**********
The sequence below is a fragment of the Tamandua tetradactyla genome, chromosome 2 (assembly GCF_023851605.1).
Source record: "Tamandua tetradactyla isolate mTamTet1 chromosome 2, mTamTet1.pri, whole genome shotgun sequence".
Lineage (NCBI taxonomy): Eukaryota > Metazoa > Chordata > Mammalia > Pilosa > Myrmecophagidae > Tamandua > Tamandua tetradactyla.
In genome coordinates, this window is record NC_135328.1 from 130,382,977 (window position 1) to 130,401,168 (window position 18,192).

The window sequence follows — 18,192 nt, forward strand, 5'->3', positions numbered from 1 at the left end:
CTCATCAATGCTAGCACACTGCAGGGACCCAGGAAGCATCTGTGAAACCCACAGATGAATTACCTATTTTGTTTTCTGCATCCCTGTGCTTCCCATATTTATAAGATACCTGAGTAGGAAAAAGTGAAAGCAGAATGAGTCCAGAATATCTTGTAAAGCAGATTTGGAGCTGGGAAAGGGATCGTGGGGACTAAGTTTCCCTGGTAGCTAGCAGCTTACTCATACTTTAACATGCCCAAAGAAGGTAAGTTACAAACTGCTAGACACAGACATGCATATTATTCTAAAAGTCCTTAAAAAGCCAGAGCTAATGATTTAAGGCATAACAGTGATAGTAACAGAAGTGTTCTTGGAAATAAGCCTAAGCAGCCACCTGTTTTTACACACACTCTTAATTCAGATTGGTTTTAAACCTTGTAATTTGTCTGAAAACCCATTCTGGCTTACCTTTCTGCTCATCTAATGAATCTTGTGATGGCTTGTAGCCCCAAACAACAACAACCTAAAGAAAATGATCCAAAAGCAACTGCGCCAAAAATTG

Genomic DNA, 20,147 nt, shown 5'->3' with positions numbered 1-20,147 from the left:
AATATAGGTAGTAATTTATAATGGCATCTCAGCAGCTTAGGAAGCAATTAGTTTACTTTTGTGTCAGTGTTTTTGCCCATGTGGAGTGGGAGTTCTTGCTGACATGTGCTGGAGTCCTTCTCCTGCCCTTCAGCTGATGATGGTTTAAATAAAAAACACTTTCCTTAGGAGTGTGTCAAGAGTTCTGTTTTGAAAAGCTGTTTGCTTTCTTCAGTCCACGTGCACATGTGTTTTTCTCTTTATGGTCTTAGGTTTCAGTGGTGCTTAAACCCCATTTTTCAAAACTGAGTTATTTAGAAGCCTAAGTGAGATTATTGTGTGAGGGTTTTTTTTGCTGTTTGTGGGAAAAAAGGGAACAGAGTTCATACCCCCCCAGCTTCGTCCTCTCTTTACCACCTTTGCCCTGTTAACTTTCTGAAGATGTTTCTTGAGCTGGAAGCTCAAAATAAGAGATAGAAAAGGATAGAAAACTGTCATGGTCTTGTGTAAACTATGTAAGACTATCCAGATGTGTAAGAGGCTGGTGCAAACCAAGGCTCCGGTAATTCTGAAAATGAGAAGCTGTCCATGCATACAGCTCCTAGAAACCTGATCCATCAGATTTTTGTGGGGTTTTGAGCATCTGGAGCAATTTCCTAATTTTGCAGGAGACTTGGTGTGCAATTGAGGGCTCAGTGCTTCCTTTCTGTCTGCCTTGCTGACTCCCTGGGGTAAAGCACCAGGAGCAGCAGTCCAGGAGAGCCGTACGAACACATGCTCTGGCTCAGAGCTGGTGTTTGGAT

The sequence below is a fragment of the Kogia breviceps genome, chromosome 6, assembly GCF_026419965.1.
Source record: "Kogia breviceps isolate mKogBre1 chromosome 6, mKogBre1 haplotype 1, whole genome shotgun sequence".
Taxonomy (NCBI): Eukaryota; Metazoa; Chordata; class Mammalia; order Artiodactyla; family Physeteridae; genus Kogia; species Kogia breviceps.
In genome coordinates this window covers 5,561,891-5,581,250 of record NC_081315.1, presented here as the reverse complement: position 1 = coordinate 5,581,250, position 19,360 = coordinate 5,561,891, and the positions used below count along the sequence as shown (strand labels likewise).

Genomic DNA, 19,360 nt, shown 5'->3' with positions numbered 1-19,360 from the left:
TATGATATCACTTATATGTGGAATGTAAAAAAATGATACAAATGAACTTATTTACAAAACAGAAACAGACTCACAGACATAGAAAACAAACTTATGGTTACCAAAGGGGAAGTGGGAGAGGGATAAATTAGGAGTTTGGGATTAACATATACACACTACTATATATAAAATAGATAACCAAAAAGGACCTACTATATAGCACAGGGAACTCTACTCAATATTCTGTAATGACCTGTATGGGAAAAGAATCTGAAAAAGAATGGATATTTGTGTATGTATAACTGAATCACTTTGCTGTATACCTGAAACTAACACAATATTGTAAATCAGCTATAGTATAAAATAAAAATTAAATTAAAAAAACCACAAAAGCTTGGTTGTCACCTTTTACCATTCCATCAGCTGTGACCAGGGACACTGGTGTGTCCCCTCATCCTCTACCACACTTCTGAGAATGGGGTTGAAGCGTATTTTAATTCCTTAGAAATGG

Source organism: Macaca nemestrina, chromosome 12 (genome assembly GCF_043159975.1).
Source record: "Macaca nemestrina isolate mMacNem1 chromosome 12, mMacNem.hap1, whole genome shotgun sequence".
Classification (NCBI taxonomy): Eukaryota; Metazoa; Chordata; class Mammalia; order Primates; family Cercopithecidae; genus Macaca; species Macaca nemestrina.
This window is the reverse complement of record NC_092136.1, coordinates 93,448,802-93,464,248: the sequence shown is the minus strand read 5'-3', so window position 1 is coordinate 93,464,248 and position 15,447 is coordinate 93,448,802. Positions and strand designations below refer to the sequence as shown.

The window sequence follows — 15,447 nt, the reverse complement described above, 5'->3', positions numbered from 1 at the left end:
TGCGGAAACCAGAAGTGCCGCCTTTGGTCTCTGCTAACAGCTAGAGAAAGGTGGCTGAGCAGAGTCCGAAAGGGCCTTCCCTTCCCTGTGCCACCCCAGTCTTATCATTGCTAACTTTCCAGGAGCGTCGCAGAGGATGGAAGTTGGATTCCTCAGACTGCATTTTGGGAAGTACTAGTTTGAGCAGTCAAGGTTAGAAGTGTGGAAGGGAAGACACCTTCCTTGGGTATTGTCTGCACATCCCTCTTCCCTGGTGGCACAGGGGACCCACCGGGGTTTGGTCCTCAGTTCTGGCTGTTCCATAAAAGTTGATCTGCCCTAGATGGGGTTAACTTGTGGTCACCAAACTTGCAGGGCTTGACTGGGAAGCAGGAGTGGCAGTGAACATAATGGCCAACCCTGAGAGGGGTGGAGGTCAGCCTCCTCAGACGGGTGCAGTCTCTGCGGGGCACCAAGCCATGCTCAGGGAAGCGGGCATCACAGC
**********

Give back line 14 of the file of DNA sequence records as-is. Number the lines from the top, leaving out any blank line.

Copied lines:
TATGATATCACTTATATGTGGAATGTAAAAAAATGATACAAATGAACTTATTTACAAAACAGAAACAGACTCACAGACATAGAAAACAAACTTATGGTTACCAAAGGGGAAGTGGGAGAGGGATAAATTAGGAGTTTGGGATTAACATATACACACTACTATATATAAAATAGATAACCAAAAAGGACCTACTATATAGCACAGGGAACTCTACTCAATATTCTGTAATGACCTGTATGGGAAAAGAATCTGAAAAAGAATGGATATTTGTGTATGTATAACTGAATCACTTTGCTGTATACCTGAAACTAACACAATATTGTAAATCAGCTATAGTATAAAATAAAAATTAAATTAAAAAAACCACAAAAGCTTGGTTGTCACCTTTTACCATTCCATCAGCTGTGACCAGGGACACTGGTGTGTCCCCTCATCCTCTACCACACTTCTGAGAATGGGGTTGAAGCGTATTTTAATTCCTTAGAAATGG